India-Mexico relations have long been characterized by warmth, friendship and commonality of views on a wide range of issues. Among average Mexicans there is a general awareness of and high interest in Indian culture, social values and her pluralistic democracy based on accommodation and tolerance. And, during the cold war Mexico and India worked together closely as members of the UN, G-77, G-15 and G-6 (nuclear disarmament) committees.
Both countries actively defended the interests of developing countries such as in the Uruguay Round of trade negotiations.
Until the mid-1980s as many as eight visits at the level of HOS/ HOG highlighted the bilateral ties between the two nations. The interaction has in recent years gained further significant movement with the exchange of visits at the highest levels taking place within a span of seven months by President Calderon in September 2007 and President Pratibha Patil in April 2008.
The present Mexican government considers India as one of its potential strategic partners, economically speaking, as well as a friend when it comes to working out multilateral approaches together on major global issues and trends. The two share an active, diversi- fied, and expanding bilateral relationship of “privileged partnership”. This was basically established during President Calderon’s visit to India in 2007.
Upcoming meetings of the bilateral and other similar get-togethers are expected to help further advance these relations in their various, political, multilateral, economic, and cultural dimensions. In addition to this India and Mexico have been actively consulting and cooperating with each other in international fora, including the United Nations, G-5, G-20 and others.
Among the bilateral agreements signed between the two countries are:
Cultural Agreement (1975)
Agreement for Cooperation in S&T (1975)
Cultural Exchange Program (2005)
Educational Exchange Program (2005)
Agreement on Visa Exemption on Diplomatic and Official Passports( 2005)
MOU on Cooperation in SMEs (2006)
Extradition Treaty (2007)
Mutual Legal Assistance Treaty in Criminal Matters (2007)
Double Taxation Avoidance Agreement (2007)
Bilateral Investment Promotion and Protection Agreement (2007)
Air Services Agreement (2008)
MOU on Cooperation in the Field of New and Renewable Energy (2008)
Exhibit 1 shows the Trade Balance between Mexico and India. It shows that commerce between the two countries reached its maximum level in the year 2008. What really stands out is that since 2000 commerce between Mexico and India has been evolving in a very satisfactory way.
Several important factors in the trade balance between Mexico and India are revealing. Take, for example, the fact that during the 11 year time span from January 1999 to December 2010, total exports from Mexico to India rose from US$82,227 to US$1.009 billion (+1,127%). And at the same time imports from India to Mexico also showed an impressive 673% growth.
Total commerce between the two countries and reciprocal action brought in US$2.8 billion during the year 2010 in trade between the two partners. The total commerce between Mexico and India showed important improvements, especially during the period since 2005.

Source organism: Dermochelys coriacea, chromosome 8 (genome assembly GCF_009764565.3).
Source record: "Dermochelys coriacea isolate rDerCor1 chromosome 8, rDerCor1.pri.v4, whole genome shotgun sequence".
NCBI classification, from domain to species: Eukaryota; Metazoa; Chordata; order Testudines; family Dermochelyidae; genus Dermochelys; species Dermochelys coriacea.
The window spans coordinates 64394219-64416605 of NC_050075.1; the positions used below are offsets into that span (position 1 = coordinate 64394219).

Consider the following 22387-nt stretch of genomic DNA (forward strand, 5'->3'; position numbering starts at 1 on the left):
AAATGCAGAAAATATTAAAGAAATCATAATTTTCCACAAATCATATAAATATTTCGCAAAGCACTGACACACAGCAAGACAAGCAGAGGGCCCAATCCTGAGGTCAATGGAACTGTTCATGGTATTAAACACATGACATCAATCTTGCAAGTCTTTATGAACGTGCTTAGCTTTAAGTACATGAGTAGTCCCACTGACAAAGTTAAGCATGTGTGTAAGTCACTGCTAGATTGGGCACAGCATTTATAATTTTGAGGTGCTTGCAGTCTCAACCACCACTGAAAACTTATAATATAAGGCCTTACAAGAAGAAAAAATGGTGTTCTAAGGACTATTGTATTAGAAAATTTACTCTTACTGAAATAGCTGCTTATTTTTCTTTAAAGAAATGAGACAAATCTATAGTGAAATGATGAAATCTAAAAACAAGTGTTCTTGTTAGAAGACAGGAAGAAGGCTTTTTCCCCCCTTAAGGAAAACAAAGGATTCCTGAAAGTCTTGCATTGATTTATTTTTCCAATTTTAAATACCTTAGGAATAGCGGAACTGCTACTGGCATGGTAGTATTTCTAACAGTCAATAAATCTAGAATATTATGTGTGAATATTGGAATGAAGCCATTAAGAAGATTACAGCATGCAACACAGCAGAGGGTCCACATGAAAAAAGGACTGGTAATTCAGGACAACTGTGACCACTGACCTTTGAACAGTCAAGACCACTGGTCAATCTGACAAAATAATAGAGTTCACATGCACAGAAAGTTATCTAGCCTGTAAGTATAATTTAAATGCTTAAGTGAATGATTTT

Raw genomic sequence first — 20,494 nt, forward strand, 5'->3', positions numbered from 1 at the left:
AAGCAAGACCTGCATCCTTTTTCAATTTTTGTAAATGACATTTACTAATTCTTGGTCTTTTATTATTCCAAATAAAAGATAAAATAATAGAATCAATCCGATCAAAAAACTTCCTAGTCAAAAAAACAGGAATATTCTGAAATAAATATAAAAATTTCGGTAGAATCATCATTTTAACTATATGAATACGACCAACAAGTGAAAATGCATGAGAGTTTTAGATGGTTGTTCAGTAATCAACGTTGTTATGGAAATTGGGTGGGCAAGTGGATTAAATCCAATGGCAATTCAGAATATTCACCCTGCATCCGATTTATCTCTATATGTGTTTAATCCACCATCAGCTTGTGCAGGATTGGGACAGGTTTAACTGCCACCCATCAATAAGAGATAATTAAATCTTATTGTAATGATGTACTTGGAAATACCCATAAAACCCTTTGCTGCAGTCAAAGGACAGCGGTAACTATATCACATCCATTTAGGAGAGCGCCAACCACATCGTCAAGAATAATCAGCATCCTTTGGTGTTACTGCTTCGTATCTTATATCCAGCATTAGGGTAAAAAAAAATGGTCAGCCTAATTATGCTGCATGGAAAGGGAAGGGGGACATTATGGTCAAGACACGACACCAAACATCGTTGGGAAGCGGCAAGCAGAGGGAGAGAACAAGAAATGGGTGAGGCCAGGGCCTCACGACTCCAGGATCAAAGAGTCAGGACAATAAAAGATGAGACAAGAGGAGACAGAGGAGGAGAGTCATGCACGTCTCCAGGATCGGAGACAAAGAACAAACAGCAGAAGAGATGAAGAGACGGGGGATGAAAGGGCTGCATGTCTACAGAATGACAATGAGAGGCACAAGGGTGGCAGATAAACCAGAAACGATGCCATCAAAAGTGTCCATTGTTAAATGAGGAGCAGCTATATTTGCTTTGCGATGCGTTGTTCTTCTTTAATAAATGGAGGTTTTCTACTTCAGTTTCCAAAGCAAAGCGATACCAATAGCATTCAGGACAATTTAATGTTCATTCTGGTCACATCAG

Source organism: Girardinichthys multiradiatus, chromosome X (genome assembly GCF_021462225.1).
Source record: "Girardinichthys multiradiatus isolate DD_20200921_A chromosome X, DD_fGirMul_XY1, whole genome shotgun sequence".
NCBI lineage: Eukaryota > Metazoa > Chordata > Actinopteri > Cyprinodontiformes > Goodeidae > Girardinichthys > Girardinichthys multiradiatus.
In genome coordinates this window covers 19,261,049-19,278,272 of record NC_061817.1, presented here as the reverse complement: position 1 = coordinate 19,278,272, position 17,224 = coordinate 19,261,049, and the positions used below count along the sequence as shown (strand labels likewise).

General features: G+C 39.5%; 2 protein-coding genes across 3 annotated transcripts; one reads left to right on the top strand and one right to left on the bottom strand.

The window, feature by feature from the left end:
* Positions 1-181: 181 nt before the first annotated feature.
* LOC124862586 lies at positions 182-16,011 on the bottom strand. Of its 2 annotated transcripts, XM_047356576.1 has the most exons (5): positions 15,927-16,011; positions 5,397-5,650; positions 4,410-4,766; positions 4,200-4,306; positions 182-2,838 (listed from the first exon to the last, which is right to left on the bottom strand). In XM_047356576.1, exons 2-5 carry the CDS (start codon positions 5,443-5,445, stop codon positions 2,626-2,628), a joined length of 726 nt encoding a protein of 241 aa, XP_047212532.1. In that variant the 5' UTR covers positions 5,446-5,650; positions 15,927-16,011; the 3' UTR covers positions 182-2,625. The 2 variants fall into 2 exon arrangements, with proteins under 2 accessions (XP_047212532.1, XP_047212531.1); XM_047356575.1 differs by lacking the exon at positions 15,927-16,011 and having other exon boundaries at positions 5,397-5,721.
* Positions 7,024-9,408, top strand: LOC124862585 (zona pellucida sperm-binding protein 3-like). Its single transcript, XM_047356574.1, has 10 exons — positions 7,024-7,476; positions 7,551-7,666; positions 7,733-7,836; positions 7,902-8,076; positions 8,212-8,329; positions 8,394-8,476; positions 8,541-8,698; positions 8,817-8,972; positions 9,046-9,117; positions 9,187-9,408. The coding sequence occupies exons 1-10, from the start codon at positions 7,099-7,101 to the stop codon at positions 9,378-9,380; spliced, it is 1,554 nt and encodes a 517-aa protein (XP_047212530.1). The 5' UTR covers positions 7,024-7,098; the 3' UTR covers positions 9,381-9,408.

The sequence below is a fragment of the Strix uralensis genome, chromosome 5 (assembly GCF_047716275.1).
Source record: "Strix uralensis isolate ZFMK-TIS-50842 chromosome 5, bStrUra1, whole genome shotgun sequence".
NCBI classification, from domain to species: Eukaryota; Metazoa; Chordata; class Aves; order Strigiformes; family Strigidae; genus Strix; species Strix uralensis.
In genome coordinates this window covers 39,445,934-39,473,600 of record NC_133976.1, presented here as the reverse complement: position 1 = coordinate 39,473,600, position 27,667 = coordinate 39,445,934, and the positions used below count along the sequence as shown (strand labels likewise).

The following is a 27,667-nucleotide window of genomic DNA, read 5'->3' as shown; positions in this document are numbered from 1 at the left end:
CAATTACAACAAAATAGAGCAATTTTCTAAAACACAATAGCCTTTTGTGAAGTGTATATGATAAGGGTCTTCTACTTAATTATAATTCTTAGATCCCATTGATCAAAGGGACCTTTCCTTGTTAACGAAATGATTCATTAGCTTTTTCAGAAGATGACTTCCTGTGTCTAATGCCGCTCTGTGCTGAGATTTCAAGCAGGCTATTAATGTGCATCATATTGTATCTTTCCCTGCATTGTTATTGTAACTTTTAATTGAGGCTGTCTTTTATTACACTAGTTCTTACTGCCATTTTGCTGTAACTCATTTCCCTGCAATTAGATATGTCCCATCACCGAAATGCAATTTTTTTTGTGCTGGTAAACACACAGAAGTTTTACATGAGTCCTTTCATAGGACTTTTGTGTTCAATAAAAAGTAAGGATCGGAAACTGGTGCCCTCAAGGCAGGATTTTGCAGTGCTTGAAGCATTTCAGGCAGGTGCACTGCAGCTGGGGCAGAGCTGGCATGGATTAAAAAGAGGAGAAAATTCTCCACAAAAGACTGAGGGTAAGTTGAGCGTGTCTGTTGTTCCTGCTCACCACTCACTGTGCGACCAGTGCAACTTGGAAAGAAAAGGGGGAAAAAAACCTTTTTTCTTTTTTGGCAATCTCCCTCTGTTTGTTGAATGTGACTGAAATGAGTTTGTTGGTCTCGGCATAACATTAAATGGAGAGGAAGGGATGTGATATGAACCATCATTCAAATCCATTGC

In fact, the period 1999 to 2010 represents a 792% growth rate in total commerce between the two nations and in 2010 there was a 26% increase (US$2.8 billion) compared with 2009 (US$2.2 billion) in commerce.
Exhibit 2 shows Indian Investment in Mexico. During the period from January 2000 through June of 2010, companies with capital from Indian invested US$43.3 million. India’s interest in Mexico is documented by major investments by the Arcelor- Mittal Group in steel and mining.
Most of the leading Indian companies in IT/software (TCS, Infosys, NIIT, Aptech, Hexaware, Wipro, Patni Computer Systems) and pharmaceuticals (Ranbaxy, Strides Labs, Claris Life Sciences, Wockhardt, Sun Pharma, Dr. Reddy’s Lab, and Solara) have set up joint ventures in Mexico taking advantage of its strategic location, large market and investmentfriendly policies. In 2008, JK Tyres of India bought the Mexican tire company Tornel. Leading Mexican companies like Homex and Cinepolis have likewise invested in India in recent times.
The main components of Indian exports to Mexico are engineering goods, chemicals and pharmaceuticals, gems, jewelry and textiles, in addition to agriculture products. In conclusion, it is important to mention the creation of the India- Mexico Business Chamber (IMBC).
It was formally launched in Mexico by Foreign Minister Dr. Luis Ernesto Derbez on October 27, 2006 with the objective of playing a vital, catalytic role toward the objective of realizing the full potential of bilateral trade and economic relations through enhanced business-to-business contacts and interaction with concerned governmental authorities.
A delegation from IMBC accompanied the Mexican Economic Minister to India in May 2007. IMBC was also instrumental, in coordination with ProMexico (an official Mexican promotional agency), in organizing a large business delegation from Mexico to India. The group accompanied Mexico’s President to India in September 2007, and coordinated the meetings of the CII delegation accompanying the Indian President to Mexico in April of 2008. IMBC has been expanding fast and a chapter was opened in Guadalajara. At present it has a membership of more than 50 companies.